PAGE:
The phenomenon of “contralateral remote masking” is described: the elevation of threshold sensitivity to a low‐frequency tone in one ear produced by a high‐frequency band of noise in the other. Evidence is presented indicating that this effect is mainly attenuation induced by reflex activation of the stapedius muscle, although probably some central masking is also involved. The strength of the activation (1) increases linearly with sound pressure level of the arousal noise beginning at about 85 db SPL, (2) decreases linearly with frequency level of the noise, and (3) gradually decreases with time (i.e., adapts), reaching an asymptote after about 3 min. Individual differences in reflex activity could not be explained in terms of differences in resting thresholds. The relation of this phenomenon to ipsilateral remote masking and loudness adaptation is studied, and its effect on temporary threshold shift and on loudness judgements at high intensities is discussed.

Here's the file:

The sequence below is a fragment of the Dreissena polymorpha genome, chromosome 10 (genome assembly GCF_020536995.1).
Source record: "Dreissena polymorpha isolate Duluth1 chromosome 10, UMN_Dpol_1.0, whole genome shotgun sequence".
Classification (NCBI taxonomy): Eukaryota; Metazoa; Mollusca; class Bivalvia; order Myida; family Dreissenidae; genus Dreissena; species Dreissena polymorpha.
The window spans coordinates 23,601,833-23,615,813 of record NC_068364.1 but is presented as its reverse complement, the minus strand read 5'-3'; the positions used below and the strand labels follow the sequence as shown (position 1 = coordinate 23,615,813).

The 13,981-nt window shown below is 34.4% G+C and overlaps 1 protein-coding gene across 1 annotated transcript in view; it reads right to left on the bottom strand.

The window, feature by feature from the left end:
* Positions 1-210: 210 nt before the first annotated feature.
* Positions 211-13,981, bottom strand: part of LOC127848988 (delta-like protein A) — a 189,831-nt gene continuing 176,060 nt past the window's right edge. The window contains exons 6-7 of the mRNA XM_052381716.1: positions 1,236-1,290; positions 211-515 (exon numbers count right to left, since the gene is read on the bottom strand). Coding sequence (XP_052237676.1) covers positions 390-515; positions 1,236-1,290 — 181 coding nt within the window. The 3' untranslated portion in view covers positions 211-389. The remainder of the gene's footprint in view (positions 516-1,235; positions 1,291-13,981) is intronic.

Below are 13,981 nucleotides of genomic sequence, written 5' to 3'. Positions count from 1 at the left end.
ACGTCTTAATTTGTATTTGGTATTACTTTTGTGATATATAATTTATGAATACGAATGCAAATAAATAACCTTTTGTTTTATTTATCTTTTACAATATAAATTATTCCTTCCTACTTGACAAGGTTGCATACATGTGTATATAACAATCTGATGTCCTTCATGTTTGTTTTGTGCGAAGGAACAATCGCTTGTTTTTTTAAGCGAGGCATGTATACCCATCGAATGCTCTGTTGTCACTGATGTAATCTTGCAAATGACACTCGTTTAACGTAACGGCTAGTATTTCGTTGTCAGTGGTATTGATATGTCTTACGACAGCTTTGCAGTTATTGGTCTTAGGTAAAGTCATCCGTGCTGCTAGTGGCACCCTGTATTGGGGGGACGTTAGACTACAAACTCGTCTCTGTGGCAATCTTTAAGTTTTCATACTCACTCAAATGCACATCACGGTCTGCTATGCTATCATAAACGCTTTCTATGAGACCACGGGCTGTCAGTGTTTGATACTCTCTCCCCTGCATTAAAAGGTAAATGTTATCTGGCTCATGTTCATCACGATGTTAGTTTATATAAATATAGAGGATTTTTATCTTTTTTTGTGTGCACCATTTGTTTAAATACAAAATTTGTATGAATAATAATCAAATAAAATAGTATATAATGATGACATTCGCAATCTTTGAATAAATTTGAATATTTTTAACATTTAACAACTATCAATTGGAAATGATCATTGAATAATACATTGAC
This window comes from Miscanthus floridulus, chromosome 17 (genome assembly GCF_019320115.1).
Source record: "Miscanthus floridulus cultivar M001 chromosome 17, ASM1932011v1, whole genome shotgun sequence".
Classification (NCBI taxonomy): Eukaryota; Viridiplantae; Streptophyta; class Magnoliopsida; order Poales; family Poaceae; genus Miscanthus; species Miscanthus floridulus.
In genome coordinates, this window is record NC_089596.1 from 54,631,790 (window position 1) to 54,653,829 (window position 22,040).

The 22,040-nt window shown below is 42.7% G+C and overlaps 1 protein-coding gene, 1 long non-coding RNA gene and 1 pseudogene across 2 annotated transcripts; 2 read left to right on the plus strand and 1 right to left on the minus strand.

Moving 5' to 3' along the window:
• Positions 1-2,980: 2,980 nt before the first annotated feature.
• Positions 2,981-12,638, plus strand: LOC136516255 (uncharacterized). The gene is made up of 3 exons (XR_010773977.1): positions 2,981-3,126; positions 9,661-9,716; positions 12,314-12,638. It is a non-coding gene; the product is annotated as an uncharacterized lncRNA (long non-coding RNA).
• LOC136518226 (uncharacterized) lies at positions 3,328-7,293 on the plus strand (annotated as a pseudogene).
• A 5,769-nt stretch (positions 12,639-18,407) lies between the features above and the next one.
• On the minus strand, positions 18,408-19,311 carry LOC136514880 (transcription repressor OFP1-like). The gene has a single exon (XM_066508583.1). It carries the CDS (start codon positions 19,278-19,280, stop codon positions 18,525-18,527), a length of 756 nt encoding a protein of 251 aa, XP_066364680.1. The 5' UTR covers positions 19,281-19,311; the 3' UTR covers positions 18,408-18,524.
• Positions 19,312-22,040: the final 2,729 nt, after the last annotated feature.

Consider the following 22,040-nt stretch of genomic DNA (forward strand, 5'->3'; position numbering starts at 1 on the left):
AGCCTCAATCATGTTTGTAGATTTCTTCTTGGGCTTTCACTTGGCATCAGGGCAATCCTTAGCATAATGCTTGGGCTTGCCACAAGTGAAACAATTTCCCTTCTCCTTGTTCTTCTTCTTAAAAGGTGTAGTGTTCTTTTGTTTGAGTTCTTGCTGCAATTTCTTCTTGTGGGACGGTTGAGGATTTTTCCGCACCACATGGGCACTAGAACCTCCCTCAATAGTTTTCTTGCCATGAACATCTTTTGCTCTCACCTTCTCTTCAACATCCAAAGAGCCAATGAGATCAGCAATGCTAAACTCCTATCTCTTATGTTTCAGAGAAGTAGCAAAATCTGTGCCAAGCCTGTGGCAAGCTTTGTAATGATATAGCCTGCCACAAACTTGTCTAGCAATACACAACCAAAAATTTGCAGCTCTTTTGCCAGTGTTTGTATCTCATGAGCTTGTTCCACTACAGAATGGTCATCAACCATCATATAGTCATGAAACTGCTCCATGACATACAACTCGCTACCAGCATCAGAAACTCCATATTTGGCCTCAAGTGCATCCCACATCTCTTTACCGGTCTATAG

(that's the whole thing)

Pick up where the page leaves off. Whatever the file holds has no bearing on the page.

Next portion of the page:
33(1961); http://dx.doi.org/10.1121/1.1908888View Description Hide Description
This paper examines some sequential effects found in the behavior of observers in the signal‐detection situation. The Tanner‐Swets‐Green model treats the subject as a stable decision maker operating on information from a noisy but unbiased transducer. It is suggested that this model may be profitably replaced by one in which a bias is introduced by a simple finite‐state machine which makes the subjects' behavior a function not only of the present stimuli but also of past stimuli and responses.
33(1961); http://dx.doi.org/10.1121/1.1908890View Description Hide Description